This study was supported by the University Natural Sciences Research Project of Anhui Province (KJ2021A1009), the Hefei University Scientific Research and Development Fund (20ZR09ZDB), and the talent fund of Hefei University (20RC48).

Conflict of interest

The authors declare that the research was conducted in the absence of any commercial or financial relationships that could be construed as a potential conflict of interest.

Publisher’s note

All claims expressed in this article are solely those of the authors and do not necessarily represent those of their affiliated organizations, or those of the publisher, the editors and the reviewers. Any product that may be evaluated in this article, or claim that may be made by its manufacturer, is not guaranteed or endorsed by the publisher.

Supplementary material

The Supplementary material for this article can be found online at:


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Keywords: sweet cherry juice, lactic acid bacteria, electronic nose, gas chromatography–ion mobility spectrometry, volatile compounds

Citation: Wang J, Wei B-C, Wang X, Zhang Y and Gong Y-J (2023) Aroma profiles of sweet cherry juice fermented by different lactic acid bacteria determined through integrated analysis of electronic nose and gas chromatography–ion mobility spectrometry. Front. Microbiol. 14:1113594. doi: 10.3389/fmicb.2023.1113594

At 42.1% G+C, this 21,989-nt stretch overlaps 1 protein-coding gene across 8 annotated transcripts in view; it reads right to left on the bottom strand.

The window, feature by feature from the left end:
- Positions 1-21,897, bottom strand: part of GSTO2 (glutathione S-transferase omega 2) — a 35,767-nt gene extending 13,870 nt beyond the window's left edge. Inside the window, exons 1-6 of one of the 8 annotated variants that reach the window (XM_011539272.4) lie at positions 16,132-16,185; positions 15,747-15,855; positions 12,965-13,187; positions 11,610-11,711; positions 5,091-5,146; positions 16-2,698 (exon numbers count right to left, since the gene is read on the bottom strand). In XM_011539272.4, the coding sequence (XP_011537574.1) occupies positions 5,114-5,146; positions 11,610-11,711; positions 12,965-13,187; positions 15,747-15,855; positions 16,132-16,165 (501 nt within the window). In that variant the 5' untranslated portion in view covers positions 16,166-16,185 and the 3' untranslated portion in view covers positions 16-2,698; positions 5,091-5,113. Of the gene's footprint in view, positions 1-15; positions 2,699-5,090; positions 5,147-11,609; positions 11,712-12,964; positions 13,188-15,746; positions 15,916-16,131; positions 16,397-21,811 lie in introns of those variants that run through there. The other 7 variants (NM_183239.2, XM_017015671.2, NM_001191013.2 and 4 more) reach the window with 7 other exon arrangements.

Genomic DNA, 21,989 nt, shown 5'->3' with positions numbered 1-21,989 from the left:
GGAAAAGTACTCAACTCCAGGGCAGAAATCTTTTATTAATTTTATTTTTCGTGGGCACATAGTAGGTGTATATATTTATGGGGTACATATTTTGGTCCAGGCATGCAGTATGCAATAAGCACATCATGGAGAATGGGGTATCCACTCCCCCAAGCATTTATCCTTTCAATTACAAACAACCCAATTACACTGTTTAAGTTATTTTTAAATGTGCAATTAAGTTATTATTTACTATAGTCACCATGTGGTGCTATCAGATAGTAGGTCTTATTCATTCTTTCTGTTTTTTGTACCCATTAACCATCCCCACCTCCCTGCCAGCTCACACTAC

Received: 01 December 2022; Accepted: 02 January 2023;
Published: 16 January 2023.

Edited by:

Uelinton Manoel Pinto, University of São Paulo, Brazil

Reviewed by:

Baoqing Zhu, Beijing Forestry University, China
Panagiotis Kandylis, Aristotle University of Thessaloniki, Greece

Copyright © 2023 Wang, Wei, Wang, Zhang and Gong. This is an open-access article distributed under the terms of the Creative Commons Attribution License (CC BY). The use, distribution or reproduction in other forums is permitted, provided the original author(s) and the copyright owner(s) are credited and that the original publication in this journal is cited, in accordance with accepted academic practice. No use, distribution or reproduction is permitted which does not comply with these terms.

*Correspondence: Jun Wang, ✉